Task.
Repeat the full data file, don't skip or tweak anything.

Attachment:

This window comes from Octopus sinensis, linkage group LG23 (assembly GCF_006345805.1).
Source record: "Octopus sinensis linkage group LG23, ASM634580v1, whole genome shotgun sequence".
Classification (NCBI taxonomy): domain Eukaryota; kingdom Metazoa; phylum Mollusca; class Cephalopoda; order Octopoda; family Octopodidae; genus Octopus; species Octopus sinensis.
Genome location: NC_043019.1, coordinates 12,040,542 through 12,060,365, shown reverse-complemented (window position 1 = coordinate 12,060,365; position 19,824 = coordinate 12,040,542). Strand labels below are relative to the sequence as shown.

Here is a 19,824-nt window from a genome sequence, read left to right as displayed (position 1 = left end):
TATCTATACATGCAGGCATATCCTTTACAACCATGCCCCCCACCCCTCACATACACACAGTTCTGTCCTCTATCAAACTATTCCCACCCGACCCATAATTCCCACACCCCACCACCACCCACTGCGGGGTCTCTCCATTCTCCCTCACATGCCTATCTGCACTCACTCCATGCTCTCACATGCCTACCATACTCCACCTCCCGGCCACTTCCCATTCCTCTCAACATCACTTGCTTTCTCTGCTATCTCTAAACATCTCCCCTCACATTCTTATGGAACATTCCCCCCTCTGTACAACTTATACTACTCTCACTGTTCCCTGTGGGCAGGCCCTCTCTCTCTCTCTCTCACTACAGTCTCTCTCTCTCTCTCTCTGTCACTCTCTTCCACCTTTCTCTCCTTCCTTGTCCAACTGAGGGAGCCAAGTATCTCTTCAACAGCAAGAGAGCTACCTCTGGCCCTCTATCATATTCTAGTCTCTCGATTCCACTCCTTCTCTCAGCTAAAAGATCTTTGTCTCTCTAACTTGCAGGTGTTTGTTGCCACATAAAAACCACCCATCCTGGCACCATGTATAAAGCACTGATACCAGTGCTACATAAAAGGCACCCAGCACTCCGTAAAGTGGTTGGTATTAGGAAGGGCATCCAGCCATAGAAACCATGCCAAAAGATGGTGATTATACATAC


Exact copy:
This window comes from Octopus sinensis, linkage group LG23 (assembly GCF_006345805.1).
Source record: "Octopus sinensis linkage group LG23, ASM634580v1, whole genome shotgun sequence".
Classification (NCBI taxonomy): domain Eukaryota; kingdom Metazoa; phylum Mollusca; class Cephalopoda; order Octopoda; family Octopodidae; genus Octopus; species Octopus sinensis.
Genome location: NC_043019.1, coordinates 12,040,542 through 12,060,365, shown reverse-complemented (window position 1 = coordinate 12,060,365; position 19,824 = coordinate 12,040,542). Strand labels below are relative to the sequence as shown.

Here is a 19,824-nt window from a genome sequence, read left to right as displayed (position 1 = left end):
TATCTATACATGCAGGCATATCCTTTACAACCATGCCCCCCACCCCTCACATACACACAGTTCTGTCCTCTATCAAACTATTCCCACCCGACCCATAATTCCCACACCCCACCACCACCCACTGCGGGGTCTCTCCATTCTCCCTCACATGCCTATCTGCACTCACTCCATGCTCTCACATGCCTACCATACTCCACCTCCCGGCCACTTCCCATTCCTCTCAACATCACTTGCTTTCTCTGCTATCTCTAAACATCTCCCCTCACATTCTTATGGAACATTCCCCCCTCTGTACAACTTATACTACTCTCACTGTTCCCTGTGGGCAGGCCCTCTCTCTCTCTCTCTCACTACAGTCTCTCTCTCTCTCTCTCTGTCACTCTCTTCCACCTTTCTCTCCTTCCTTGTCCAACTGAGGGAGCCAAGTATCTCTTCAACAGCAAGAGAGCTACCTCTGGCCCTCTATCATATTCTAGTCTCTCGATTCCACTCCTTCTCTCAGCTAAAAGATCTTTGTCTCTCTAACTTGCAGGTGTTTGTTGCCACATAAAAACCACCCATCCTGGCACCATGTATAAAGCACTGATACCAGTGCTACATAAAAGGCACCCAGCACTCCGTAAAGTGGTTGGTATTAGGAAGGGCATCCAGCCATAGAAACCATGCCAAAAGATGGTGATTATACATAC